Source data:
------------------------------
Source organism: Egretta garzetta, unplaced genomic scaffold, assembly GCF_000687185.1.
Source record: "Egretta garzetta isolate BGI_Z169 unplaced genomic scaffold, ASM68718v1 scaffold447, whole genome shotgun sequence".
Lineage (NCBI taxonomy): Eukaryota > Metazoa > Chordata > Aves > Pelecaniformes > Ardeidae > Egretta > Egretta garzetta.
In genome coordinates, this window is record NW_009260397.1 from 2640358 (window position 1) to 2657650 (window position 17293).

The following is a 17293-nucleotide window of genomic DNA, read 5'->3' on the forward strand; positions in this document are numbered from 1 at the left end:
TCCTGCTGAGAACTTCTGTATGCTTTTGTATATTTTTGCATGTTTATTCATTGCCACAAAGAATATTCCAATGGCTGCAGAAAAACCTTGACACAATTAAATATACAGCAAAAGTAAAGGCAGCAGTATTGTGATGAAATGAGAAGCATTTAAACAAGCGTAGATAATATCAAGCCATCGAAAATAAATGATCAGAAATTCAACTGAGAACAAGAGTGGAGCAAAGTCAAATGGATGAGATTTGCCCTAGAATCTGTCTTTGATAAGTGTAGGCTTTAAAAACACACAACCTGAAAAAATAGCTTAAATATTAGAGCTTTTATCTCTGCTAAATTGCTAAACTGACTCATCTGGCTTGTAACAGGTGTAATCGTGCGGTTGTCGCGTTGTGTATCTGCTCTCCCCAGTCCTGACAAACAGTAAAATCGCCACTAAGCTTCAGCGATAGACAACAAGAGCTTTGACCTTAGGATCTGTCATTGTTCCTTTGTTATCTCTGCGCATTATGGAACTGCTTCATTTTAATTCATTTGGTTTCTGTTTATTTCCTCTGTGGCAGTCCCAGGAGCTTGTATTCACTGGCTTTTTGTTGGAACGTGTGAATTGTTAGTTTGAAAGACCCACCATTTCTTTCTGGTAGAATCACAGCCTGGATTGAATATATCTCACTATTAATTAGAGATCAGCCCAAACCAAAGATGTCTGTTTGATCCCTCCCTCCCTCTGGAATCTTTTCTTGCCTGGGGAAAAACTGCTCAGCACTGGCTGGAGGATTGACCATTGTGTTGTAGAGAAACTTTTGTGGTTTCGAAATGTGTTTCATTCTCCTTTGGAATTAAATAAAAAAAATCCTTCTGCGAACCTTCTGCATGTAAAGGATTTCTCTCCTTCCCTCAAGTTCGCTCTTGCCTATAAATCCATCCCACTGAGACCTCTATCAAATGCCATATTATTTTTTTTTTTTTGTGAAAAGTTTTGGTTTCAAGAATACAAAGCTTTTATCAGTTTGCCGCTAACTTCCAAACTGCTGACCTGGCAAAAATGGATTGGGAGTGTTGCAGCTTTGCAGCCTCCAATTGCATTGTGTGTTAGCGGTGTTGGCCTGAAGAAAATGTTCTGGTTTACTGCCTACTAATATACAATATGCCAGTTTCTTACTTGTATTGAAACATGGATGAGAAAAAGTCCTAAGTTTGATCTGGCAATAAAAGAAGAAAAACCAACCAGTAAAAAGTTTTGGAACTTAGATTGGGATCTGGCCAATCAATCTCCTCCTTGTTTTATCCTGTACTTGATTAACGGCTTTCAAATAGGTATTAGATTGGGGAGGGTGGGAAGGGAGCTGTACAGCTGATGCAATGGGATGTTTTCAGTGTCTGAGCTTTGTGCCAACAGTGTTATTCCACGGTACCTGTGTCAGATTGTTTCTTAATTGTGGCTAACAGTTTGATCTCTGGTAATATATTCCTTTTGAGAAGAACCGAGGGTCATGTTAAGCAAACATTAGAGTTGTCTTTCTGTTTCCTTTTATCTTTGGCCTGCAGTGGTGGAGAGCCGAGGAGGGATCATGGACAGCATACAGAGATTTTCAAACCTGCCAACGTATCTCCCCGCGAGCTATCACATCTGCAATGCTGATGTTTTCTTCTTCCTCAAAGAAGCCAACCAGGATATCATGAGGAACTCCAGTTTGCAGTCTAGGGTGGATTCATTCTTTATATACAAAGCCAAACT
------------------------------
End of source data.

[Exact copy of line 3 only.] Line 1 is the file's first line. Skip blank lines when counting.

Lineage (NCBI taxonomy): Eukaryota > Metazoa > Chordata > Aves > Pelecaniformes > Ardeidae > Egretta > Egretta garzetta.